9. Hey Sing, Nice to know that there's someone else doing engineering as a premed . I'm currently a third-year engineering student at Waterloo also thinking about applying to med school after I graduate. There are some drawbacks of going about this path. 1) Engineering is really hard. Unless you're very strong academically, chances are you will get 3.3-3.6 gpa (like most people), which will not be high enough for med school. Most that try really, really hard still end up with this mark. This also means you will have very little time to do extracurriculars, which can hurt you in that sense. Unless you're 100% certain that you will get 3.8+, this is a very, very bad idea. You might end up having to do another degree afterwards for higher GPA. 2) Tuition-wise engineering is very expensive too. Definitely a lot more than a generic premed degree (bio, chem, etc). If you're going to medschool afterwards (and thus not apply your 4 years of education as an engineer), why bother? Also you wrote that you want something you enjoy (implying engineering), so why not just stick to being an engineer? Also keep in mind med school isn't really something you can just "try out" and get in. You have to fully commit to it, just like 99% of other premeds that study 4-5 years, prepare for MCAT, commit thousands of hours to extracurriculars. 3) Depending on your engineering field, you will be ill-prepared for MCAT. Unless you're doing biomedical/chemical engineering, you will have no courses in bio, chem, humanities until your 4th year when you have more electives (at least for my program). I've recently started studying for MCAT and though it's not too bad, it would've been helpful to have some bio/chem courses under my belt. 4) Final thing to note is that med schools don't care about your degree as long as you meet the prerequisites. I know it sucks. 4-5 years of grueling hard work in engineering and goes unnoticed. Someone with music degree with a 3.8 will be treated as an equal to an engineer with 3.8 gpa. However, from what I've heard from an engineer that successfully transitioned into medicine, having an engineering degree is definitely a great topic of conversation during interviews. Good things about engineering though 1) Teaches you how to think logically, and apply your knowledge in real-life applications. I mean, that's what engineering is really about so. This is also what I believe a lot of premed students lack in, who are used to memorizing and regurgitating (in general). 2) Good work ethic. To do well, you gotta have great time management and put a lot of effort in. 3) Through coops/internships you can pay your way through your degree! I love Waterloo for that, but i'm sure other schools have similar options as well. Also your internships can count as ECs, which is nice! 4) As mentioned above, I believe having an engineering degree is a great accomplishment, and can be a great backup should you fail to get into medical school/change your mind about medicine.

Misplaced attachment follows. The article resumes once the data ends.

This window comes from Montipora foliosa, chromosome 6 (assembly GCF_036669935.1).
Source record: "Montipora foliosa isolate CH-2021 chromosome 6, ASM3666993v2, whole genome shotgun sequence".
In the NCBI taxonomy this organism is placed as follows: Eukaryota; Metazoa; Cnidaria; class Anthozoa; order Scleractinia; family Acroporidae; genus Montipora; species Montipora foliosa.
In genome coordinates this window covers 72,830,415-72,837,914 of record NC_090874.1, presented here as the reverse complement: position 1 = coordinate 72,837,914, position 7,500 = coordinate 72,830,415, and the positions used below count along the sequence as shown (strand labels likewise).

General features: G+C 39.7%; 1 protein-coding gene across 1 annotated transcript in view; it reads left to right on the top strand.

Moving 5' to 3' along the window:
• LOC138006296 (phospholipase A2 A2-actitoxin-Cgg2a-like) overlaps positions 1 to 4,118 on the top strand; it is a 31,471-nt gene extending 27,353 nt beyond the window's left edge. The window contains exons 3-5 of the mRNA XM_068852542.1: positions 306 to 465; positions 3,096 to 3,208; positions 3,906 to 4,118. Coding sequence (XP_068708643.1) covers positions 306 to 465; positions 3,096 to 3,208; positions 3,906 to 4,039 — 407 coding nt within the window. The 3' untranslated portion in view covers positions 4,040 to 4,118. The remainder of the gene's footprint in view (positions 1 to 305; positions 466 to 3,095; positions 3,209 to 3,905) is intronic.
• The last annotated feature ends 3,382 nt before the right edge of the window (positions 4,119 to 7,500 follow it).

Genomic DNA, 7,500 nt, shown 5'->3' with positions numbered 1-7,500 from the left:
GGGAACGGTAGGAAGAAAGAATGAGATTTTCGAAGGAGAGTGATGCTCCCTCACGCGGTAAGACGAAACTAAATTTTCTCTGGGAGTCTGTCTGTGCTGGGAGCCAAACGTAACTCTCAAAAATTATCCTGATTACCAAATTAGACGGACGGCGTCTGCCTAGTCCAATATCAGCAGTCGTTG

10. That's amazing dude! By any chance did you have a solid reading/writing background? Or were you more on the average side of the spectrum?
  11. Thank you so much for your response! Do you mind if I dm some other questions I have? I'm actually aiming for Western myself as well and would love to get to know more about your experiences on preparing for it
  12. lol thanks man. Well i have to say engineering so far has been pretty shit. Pointlessly hard. I'd definitely not recommend taking my path to medicine I will definitely grind all the sections of the exam, but from what I heard CARS is probably the most important, so I'll get started with that soon. You also aiming for medicine?
  13. Thanks for the insight! I will absolutely focus on school the most. The current plan is to do biomedical research my next coop (which is more relaxed than a regular coop job), so that I can focus on studying MCAT as well as on volunteering. Again, thanks a lot I really appreciate it!
  14. Thanks man, really gives me a lot of hope. Yeah I really don't breaks longer than 2 weeks because of school & coops. Do you think doing a research is worthwhile? Also do you have any tips for preparing for CARS section of MCAT? I have roughly a year, so would like to tackle the fundamentals.
  15. Thanks a lot man! I'll try one first then go from there